U.S. energy company Chevron Corp. in July said it signed an agreement with Argentine oil company YPF to develop shale oil and natural gas reserves at the onshore Vaca Muerta formation. Energy consultant group Wood Mackenzie described the Vaca Muerta region as one of the best shale reserve areas in the world
Ed Morse, head of commodities research at Citigroup, said he was upbeat about Argentina's potential despite a nationalist trend in the energy sector.
"I'm semi-optimistic," he was quoted as saying Wednesday by the Platts news service, the energy division of publisher McGraw Hill.
Chevron in July said it would spend $1.5 billion in a 100-well program in the Vaca Muerta field. David Mares, a professor in Latin American studies at the University of California-San Diego, described the government's energy policies as "erratic."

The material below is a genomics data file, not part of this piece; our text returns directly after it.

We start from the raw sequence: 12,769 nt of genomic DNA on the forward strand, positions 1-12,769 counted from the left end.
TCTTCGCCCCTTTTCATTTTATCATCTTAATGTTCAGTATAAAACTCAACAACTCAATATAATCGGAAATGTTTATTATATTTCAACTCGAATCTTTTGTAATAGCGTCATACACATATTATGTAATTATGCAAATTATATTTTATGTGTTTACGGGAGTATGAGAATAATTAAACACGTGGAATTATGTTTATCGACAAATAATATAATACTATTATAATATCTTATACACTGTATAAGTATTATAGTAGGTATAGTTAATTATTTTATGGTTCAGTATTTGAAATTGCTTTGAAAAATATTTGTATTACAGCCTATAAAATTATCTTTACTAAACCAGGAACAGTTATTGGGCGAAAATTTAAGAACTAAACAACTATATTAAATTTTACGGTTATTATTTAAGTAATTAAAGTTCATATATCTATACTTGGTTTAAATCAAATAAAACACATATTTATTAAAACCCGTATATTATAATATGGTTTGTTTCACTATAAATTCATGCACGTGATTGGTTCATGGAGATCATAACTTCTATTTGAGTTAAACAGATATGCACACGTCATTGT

"Some of the specifics of shale make it more likely that can happen in a risky political environment, because the returns are fairly quick on a shale gas well, but there are still a number of issues there," he was quoted as saying.
Mares compared Argentina to Venezuela, which has seen oil production falter because of nationalism.